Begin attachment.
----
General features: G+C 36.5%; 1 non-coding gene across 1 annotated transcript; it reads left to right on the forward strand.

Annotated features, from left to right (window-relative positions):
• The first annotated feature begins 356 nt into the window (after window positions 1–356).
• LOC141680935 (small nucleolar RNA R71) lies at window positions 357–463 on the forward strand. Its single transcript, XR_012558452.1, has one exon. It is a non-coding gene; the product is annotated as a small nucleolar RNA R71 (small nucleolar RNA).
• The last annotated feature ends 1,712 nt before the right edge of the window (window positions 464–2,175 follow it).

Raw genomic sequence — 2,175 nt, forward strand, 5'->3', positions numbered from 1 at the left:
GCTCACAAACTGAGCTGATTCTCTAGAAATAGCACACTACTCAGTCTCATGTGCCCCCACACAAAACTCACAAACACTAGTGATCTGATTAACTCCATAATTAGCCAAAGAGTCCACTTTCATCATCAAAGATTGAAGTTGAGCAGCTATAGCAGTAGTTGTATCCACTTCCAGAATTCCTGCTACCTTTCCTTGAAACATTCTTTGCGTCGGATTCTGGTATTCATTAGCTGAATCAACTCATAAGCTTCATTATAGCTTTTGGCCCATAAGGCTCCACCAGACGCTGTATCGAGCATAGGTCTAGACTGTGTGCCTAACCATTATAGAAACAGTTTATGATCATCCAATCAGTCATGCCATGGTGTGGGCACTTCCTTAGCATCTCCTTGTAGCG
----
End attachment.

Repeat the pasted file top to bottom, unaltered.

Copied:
General features: G+C 36.5%; 1 non-coding gene across 1 annotated transcript; it reads left to right on the forward strand.

Annotated features, from left to right (window-relative positions):
• The first annotated feature begins 356 nt into the window (after window positions 1–356).
• LOC141680935 (small nucleolar RNA R71) lies at window positions 357–463 on the forward strand. Its single transcript, XR_012558452.1, has one exon. It is a non-coding gene; the product is annotated as a small nucleolar RNA R71 (small nucleolar RNA).
• The last annotated feature ends 1,712 nt before the right edge of the window (window positions 464–2,175 follow it).

Raw genomic sequence — 2,175 nt, forward strand, 5'->3', positions numbered from 1 at the left:
GCTCACAAACTGAGCTGATTCTCTAGAAATAGCACACTACTCAGTCTCATGTGCCCCCACACAAAACTCACAAACACTAGTGATCTGATTAACTCCATAATTAGCCAAAGAGTCCACTTTCATCATCAAAGATTGAAGTTGAGCAGCTATAGCAGTAGTTGTATCCACTTCCAGAATTCCTGCTACCTTTCCTTGAAACATTCTTTGCGTCGGATTCTGGTATTCATTAGCTGAATCAACTCATAAGCTTCATTATAGCTTTTGGCCCATAAGGCTCCACCAGACGCTGTATCGAGCATAGGTCTAGACTGTGTGCCTAACCATTATAGAAACAGTTTATGATCATCCAATCAGTCATGCCATGGTGTGGGCACTTCCTTAGCATCTCCTTGTAGCG